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Gremlins: The Holiday Magic of Mogwai

Post Author: Zac Zemantic
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The rules of the mogwai have become as much a part of my Christmas tradition as Nakatomi Plaza and The Wet Bandits. Don’t get them wet, Don’t expose them to bright light, and most importantly Don’t feed them after midnight. Something about those rules stuck with me, and this holiday season we will break down them down by looking at creatures’ characteristics found in the animal kingdom.

Gremlins opens with Randall Peltzer wandering the streets of Chinatown hawking the latest of his inventions: the Bathroom Buddy. Randall happens upon an antique shop where he begins to pitch his contraption to the owner, Mr. Wing. The elderly shopkeeper is unimpressed with the malfunctioning mechanism before Randall himself is distracted by a strange purring from the back of the shop. There he discovers a captivating caged creature which he is determined to purchase. Mr. Wing insists that it is not for sale arguing that “with mogwai comes great responsibility.” Mr. Wing’s Grandson betrays him, however, and sells the mogwai in a back alley deal to Randall who in turn gives the fluffy little monster he calls “Gizmo” to his son Billy.

Randall is only reminded of the strange rules Mr. Wing’s grandson laid out for the Mogwai after Mrs. Peltzer blinds Gizmo with a camera flash, sending the creature spiraling to the ground. He explains the first of these to Billy and his wife “Ya know, there’s some things i forgot to tell you guys, and they’re really important. Number one: he hates bright lights. We know that. But you gotta keep him outta the sunlight. Sunlight’ll Kill him.”

Gizmo is repeatedly subjected to his greatest weakness throughout the course of the film. Gremlins suffer from extreme photosensitivity as we’ve seen Gizmo spiraling to the ground when he is flashed with bright lights. This is bad enough but, as Randall Peltzer explained, sunlight will kill the little mogwai. Although most animals will not explode into gelatinous goop when the sun comes up we can find a number nocturnal animals who avoid sunlight as a means of survival. Nocturnal wildlife can be just as diverse when the sun goes down as it is in the day time. Bats and owls take flight into the night as coyotes and cougars leave their dens to prowl the twilight. Australia’s endangered bilby, a small  marsupial with big ears, however, may have more than just appearance in common with gremlins.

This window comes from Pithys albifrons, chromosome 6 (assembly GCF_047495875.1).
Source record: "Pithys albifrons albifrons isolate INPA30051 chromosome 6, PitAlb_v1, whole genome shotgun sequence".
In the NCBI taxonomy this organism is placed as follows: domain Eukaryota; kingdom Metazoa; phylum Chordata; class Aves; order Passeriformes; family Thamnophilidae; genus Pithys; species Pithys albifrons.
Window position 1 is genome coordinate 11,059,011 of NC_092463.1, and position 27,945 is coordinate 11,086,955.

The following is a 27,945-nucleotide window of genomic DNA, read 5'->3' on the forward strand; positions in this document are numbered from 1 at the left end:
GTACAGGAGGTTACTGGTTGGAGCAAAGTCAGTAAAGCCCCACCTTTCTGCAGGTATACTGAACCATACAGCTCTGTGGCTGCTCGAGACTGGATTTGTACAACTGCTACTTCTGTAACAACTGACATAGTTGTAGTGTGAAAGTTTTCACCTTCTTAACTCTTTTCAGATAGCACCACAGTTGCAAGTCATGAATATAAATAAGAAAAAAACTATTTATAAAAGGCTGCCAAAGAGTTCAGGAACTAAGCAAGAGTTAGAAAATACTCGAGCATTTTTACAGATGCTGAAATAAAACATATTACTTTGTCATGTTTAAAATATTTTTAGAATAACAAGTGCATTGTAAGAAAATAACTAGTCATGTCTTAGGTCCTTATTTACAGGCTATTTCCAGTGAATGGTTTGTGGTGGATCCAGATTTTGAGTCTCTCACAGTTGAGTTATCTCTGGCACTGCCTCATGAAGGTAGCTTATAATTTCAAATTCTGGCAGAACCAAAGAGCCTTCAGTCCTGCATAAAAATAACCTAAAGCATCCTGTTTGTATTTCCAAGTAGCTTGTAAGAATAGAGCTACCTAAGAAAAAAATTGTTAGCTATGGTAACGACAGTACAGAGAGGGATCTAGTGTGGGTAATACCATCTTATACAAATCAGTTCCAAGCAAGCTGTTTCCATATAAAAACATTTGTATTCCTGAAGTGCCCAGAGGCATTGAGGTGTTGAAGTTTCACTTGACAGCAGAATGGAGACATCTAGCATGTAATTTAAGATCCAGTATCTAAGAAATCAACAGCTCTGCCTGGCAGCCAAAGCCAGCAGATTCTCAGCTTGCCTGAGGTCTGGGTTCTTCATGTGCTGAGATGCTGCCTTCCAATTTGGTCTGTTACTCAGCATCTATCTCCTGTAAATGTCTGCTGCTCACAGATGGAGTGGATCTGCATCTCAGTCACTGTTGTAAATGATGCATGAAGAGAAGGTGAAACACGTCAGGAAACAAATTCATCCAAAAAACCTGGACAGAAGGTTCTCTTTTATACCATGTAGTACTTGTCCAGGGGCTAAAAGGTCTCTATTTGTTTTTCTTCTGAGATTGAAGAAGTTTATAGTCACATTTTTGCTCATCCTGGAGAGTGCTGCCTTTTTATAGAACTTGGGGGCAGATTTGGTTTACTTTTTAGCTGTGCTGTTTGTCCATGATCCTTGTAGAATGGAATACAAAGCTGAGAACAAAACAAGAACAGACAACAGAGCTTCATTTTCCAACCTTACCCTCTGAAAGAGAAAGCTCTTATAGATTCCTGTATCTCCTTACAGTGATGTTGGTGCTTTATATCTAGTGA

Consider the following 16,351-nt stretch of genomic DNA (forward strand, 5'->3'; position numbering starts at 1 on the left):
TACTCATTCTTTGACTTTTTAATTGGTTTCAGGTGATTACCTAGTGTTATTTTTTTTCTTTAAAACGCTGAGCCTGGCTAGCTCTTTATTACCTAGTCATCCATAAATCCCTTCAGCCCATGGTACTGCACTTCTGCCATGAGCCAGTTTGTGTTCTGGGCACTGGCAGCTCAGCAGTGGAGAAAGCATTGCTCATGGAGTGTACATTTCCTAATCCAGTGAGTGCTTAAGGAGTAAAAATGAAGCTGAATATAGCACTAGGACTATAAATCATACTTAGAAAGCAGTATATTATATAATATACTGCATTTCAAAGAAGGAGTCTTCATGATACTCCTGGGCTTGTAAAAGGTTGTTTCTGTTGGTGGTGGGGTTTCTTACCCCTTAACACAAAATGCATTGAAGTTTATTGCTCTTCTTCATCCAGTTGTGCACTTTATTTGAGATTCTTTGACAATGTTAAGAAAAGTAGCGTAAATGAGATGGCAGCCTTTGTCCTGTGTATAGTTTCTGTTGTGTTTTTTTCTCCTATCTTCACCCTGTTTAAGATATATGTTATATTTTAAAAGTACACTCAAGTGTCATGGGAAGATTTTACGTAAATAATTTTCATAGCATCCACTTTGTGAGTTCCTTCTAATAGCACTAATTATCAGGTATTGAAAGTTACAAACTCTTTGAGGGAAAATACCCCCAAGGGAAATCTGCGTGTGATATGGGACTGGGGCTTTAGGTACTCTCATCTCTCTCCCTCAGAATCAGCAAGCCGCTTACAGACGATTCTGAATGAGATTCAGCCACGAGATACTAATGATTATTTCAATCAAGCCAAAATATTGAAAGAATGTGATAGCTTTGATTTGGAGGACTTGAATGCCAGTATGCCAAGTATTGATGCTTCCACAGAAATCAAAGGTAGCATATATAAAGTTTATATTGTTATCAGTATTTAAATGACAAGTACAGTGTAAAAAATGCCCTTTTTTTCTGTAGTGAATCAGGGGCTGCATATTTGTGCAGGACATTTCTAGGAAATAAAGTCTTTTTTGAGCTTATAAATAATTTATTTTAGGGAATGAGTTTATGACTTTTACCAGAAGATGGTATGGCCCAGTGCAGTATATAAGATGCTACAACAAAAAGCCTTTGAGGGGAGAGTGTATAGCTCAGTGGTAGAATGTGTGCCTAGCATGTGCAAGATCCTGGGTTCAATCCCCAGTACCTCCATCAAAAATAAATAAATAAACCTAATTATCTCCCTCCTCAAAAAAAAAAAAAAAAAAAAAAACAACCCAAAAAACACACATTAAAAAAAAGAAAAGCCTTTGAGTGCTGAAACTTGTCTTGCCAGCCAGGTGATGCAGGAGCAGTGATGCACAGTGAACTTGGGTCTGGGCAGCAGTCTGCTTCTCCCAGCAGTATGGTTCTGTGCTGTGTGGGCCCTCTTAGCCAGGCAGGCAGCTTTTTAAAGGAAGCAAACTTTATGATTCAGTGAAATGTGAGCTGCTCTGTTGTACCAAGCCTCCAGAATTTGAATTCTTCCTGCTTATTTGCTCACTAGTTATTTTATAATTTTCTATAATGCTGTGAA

Bilbies hide from the blistering desert sun all day in a series of burrows. When bilbies come out at night it is to begin the hunt for seeds, fruits, insects, and smaller animals. Their very specific diet brings us to the second rule Randall Peltzer passes on to Billy; “Number two: keep him away from water. Don’t  give him any water to drink, and whatever you do don’t give him a bath.” Bilbies belong to the incredibly small collection of animals who do not need water. Along with koalas and kangaroo rats, bilbies acquire most of the water they need through their food. By observing animals who do not drink water it can be hypothesized that gremlins also hydrate through their food. This is difficult to pinpoint, however, as we consistently see Gizmo and his dastardly descendants munching on salty snacks.

When Billie’s neighbor accidentally splashes Gizmo with a glass of water we discover that gremlins are a bit more hydrophobic than the average bilby. Gizmo writhes in pain as a squad of sticky slimy gremlins burst from his back revealing an incredible and instantaneous reproductive cycle in the form of budding. Not to be beaten by a Hollywood pet, bilbies have one of the shortest reproductive cycles of all mammals with just a 14-day gestation period.

Our final rule is delivered almost sinisterly: “And probably the most important thing, don’t ever feed him after midnight.” Here our similarities with bilbies comes to an unfortunate end. Bilbies prefer to eat late into the evening. After the sun sets and the temperature comes down bilbies can leave the safety of their burrows to seek out their food. This is the case for most nocturnal animals. Unfortunately, gremlins are not most animals and this last rule is broken when Gizmo’s malicious brood sabotage his clock resulting in a late night plate of chicken and an early morning surprise. The mogwai have cocooned themselves in slimy shells as they undergo metamorphosis, like butterflies. But evil.

The quiet town of Kingston Falls (also known as Hill Valley) is plunged into Christmas chaos when the mogwai’s metamorphosis is complete. The gremlins emerge from their cocoons as scaled creature commandos, intent on mayhem and destruction. Gone are the cute fluffy pets; they now bare razor sharp teeth and claws to go with their newfound predilection for knives and explosives. The madness has already gotten out of hand by the time Billy returns to the Peltzer family home where his mother has begun a one woman war on weirdness.

As the film progresses into its second half, Kingston Falls is fully overrun with gremlins bent on self-replication. The police force will refuse to acknowledge the impending disaster and Billy and Gizmo will be left on his own to handle a dangerous invasive species outbreak.

This Christmas, when you inevitably find you and your family cornered by masterfully puppeted monsters, consider the traits they may share with the animals you know. Who knows? It may even help you survive the holidays.

 

 

 

Zac Zemantic is a Group Sales Representative at the Connecticut Science Center. He has a B.A. in Visual Design with a specialty in Illustration from UMass Dartmouth and he wants to talk to you about comic books.